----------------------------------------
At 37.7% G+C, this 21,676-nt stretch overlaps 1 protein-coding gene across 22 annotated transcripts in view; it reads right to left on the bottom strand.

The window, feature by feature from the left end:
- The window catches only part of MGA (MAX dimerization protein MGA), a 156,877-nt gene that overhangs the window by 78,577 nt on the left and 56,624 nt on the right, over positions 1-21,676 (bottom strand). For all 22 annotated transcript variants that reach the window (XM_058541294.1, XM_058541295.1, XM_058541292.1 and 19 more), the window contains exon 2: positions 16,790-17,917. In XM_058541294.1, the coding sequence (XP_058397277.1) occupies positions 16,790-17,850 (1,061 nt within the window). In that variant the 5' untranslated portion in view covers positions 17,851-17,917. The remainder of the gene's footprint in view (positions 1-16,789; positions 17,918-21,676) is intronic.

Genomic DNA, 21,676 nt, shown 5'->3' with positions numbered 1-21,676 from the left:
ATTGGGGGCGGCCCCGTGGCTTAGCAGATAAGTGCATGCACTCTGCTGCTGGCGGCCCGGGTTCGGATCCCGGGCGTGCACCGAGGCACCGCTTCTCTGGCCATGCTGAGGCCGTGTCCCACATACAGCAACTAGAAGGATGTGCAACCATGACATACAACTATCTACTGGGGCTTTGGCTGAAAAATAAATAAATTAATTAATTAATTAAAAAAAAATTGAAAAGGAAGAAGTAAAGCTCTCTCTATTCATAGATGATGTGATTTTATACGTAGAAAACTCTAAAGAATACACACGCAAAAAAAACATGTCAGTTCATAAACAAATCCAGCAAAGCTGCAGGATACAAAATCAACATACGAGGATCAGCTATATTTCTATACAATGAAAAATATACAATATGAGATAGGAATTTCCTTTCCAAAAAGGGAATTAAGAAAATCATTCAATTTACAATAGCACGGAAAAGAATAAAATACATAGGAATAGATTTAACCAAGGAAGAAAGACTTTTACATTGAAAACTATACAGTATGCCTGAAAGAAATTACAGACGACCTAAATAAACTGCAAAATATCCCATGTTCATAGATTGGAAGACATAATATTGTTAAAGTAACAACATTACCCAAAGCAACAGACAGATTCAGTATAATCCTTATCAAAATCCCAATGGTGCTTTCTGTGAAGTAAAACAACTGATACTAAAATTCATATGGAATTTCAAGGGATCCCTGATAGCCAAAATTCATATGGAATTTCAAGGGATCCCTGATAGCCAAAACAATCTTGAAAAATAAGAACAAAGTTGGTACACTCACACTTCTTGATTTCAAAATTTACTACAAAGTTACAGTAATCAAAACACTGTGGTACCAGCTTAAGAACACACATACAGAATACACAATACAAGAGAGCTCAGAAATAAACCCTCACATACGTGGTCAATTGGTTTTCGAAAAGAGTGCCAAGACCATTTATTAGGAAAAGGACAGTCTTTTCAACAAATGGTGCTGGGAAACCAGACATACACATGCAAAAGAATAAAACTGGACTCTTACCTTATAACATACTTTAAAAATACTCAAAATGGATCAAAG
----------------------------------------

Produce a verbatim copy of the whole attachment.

At 37.7% G+C, this 21,676-nt stretch overlaps 1 protein-coding gene across 22 annotated transcripts in view; it reads right to left on the bottom strand.

The window, feature by feature from the left end:
- The window catches only part of MGA (MAX dimerization protein MGA), a 156,877-nt gene that overhangs the window by 78,577 nt on the left and 56,624 nt on the right, over positions 1-21,676 (bottom strand). For all 22 annotated transcript variants that reach the window (XM_058541294.1, XM_058541295.1, XM_058541292.1 and 19 more), the window contains exon 2: positions 16,790-17,917. In XM_058541294.1, the coding sequence (XP_058397277.1) occupies positions 16,790-17,850 (1,061 nt within the window). In that variant the 5' untranslated portion in view covers positions 17,851-17,917. The remainder of the gene's footprint in view (positions 1-16,789; positions 17,918-21,676) is intronic.

Genomic DNA, 21,676 nt, shown 5'->3' with positions numbered 1-21,676 from the left:
ATTGGGGGCGGCCCCGTGGCTTAGCAGATAAGTGCATGCACTCTGCTGCTGGCGGCCCGGGTTCGGATCCCGGGCGTGCACCGAGGCACCGCTTCTCTGGCCATGCTGAGGCCGTGTCCCACATACAGCAACTAGAAGGATGTGCAACCATGACATACAACTATCTACTGGGGCTTTGGCTGAAAAATAAATAAATTAATTAATTAATTAAAAAAAAATTGAAAAGGAAGAAGTAAAGCTCTCTCTATTCATAGATGATGTGATTTTATACGTAGAAAACTCTAAAGAATACACACGCAAAAAAAACATGTCAGTTCATAAACAAATCCAGCAAAGCTGCAGGATACAAAATCAACATACGAGGATCAGCTATATTTCTATACAATGAAAAATATACAATATGAGATAGGAATTTCCTTTCCAAAAAGGGAATTAAGAAAATCATTCAATTTACAATAGCACGGAAAAGAATAAAATACATAGGAATAGATTTAACCAAGGAAGAAAGACTTTTACATTGAAAACTATACAGTATGCCTGAAAGAAATTACAGACGACCTAAATAAACTGCAAAATATCCCATGTTCATAGATTGGAAGACATAATATTGTTAAAGTAACAACATTACCCAAAGCAACAGACAGATTCAGTATAATCCTTATCAAAATCCCAATGGTGCTTTCTGTGAAGTAAAACAACTGATACTAAAATTCATATGGAATTTCAAGGGATCCCTGATAGCCAAAATTCATATGGAATTTCAAGGGATCCCTGATAGCCAAAACAATCTTGAAAAATAAGAACAAAGTTGGTACACTCACACTTCTTGATTTCAAAATTTACTACAAAGTTACAGTAATCAAAACACTGTGGTACCAGCTTAAGAACACACATACAGAATACACAATACAAGAGAGCTCAGAAATAAACCCTCACATACGTGGTCAATTGGTTTTCGAAAAGAGTGCCAAGACCATTTATTAGGAAAAGGACAGTCTTTTCAACAAATGGTGCTGGGAAACCAGACATACACATGCAAAAGAATAAAACTGGACTCTTACCTTATAACATACTTTAAAAATACTCAAAATGGATCAAAG